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Guide's Report

By Geoffrey Peake

The thrill and danger of rapids

Sunday, July 29, 2001


Campsite: Korok River 58º 37.11'N, 64º 27.35'W
Distance Today: 33 km
Total: 254 km

The Korok River express finally kicked into gear this morning when we finally loaded up and headed off for our first day of downstream travel this trip. The river at first winds its way through high sandy banks, moving at a respectable pace over gravel shallows. For comparison's sake, I recorded that we traveled more in that first hour of travel than we had in the previous three days.

The weather today was hot and windless -- the kind of day blackflies and mosquitoes dream about. For the first little bit we had to paddle with our bug jackets on, the ultimate irritation when all you want to do is look at the scenery. Eventually, we lost our flying friends and were able to lift our nets and enjoy the view.

The Korok drops swiftly in its upper stretches -- one third of our total drop to the ocean today. One of the disadvantages of a river that flows west is that for most of the day you are paddling directly into the sun. On flat water this would not be too much of a problem, but when running rapids, especially long, shallow rocky rapids that go on for miles, you really need to see where the deep channels. Sean and I are usually in the lead, so the task of finding the best route falls to us. The sun was reflecting perfectly off most of the rapids today; Sean lent me his expensive Italian-made sunglasses that cut the glare and made finding the deepest channel considerably easier.

Just before lunch, we ran a particularly steep chute that required the use of spray covers. Mike grabbed a great shot of Sean and I plowing through the waves -- a lot of bailing required after that one! Although the rapids are exciting to run, there is always a background element of fear and worry -- these rapids in particular are filled with lots of rocks to wrap your boat around; you can't avoid hitting some rocks, you just can't hit the really big ones. Overall, we are fairly cautious when it comes to running rapids. With all this high-tech equipment, we really couldn't afford a prolonged dunking of our stuff.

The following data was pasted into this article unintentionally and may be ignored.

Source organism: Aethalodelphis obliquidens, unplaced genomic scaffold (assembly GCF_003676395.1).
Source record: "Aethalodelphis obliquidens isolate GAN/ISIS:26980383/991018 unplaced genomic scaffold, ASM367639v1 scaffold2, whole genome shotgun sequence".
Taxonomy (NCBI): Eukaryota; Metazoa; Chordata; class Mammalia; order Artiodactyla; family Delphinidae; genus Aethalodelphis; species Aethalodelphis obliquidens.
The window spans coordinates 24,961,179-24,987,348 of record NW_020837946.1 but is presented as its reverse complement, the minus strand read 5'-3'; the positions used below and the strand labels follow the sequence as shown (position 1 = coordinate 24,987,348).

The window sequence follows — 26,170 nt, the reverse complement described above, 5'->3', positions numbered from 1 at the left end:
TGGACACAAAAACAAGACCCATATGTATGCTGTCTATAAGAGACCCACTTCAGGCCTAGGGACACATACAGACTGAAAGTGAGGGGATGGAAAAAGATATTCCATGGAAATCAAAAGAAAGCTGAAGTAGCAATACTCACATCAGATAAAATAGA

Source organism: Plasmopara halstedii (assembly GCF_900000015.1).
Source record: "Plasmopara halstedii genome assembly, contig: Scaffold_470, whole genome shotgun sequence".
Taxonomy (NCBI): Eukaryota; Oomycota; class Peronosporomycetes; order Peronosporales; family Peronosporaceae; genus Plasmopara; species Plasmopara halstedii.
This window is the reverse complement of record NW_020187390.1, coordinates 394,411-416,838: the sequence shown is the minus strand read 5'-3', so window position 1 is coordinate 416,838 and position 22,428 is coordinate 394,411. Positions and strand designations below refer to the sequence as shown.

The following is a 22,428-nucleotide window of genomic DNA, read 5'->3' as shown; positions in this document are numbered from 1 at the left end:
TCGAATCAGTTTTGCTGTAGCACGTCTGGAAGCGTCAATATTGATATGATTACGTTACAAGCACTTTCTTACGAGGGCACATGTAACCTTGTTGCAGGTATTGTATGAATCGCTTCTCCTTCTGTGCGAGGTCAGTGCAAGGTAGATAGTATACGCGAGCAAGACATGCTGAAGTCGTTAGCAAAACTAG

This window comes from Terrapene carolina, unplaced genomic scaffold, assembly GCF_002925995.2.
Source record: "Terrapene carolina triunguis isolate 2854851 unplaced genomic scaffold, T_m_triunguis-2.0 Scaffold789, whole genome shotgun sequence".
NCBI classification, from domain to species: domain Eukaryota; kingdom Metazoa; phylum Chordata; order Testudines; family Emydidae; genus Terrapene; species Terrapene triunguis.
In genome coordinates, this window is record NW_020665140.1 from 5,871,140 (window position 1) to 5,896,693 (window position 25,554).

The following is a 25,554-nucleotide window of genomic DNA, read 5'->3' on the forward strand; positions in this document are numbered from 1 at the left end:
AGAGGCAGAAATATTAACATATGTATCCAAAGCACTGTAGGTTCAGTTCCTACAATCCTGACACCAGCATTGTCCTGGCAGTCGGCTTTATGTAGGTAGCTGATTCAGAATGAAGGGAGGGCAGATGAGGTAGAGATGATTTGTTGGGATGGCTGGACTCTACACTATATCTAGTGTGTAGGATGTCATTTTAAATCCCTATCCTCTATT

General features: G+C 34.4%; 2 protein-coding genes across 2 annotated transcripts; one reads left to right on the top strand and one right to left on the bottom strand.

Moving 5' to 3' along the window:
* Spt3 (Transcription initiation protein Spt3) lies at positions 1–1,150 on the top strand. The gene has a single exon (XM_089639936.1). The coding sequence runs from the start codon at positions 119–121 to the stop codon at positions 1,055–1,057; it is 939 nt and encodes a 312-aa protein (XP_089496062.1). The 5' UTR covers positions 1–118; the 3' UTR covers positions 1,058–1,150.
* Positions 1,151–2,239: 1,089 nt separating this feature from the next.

I'm up late baking bread tonight -- we're trying to get onto the water a bit earlier so as to have the sun at our backs for the first part of the day. It has finally cooled off a bit now, although I can hear the mosquitoes outside as a low sustained hum. It's hard to believe just three days ago we had wind chill temperatures well below zero. Today you could have almost fried an egg on the rocks. For the most part we are cold weather canoeists. I'd be happy to have it hover around freezing for a few days myself, if it would get rid of these bugs. Tom Stevens is loving this weather -- he was paddling in shorts for a bit today (to even his tan out) and actually went swimming just before lunch.

We still have about 100 km to tidewater; I'm hoping we can put in a good day tomorrow of maybe half that distance. Here's hoping for a bit of a breeze tomorrow too...

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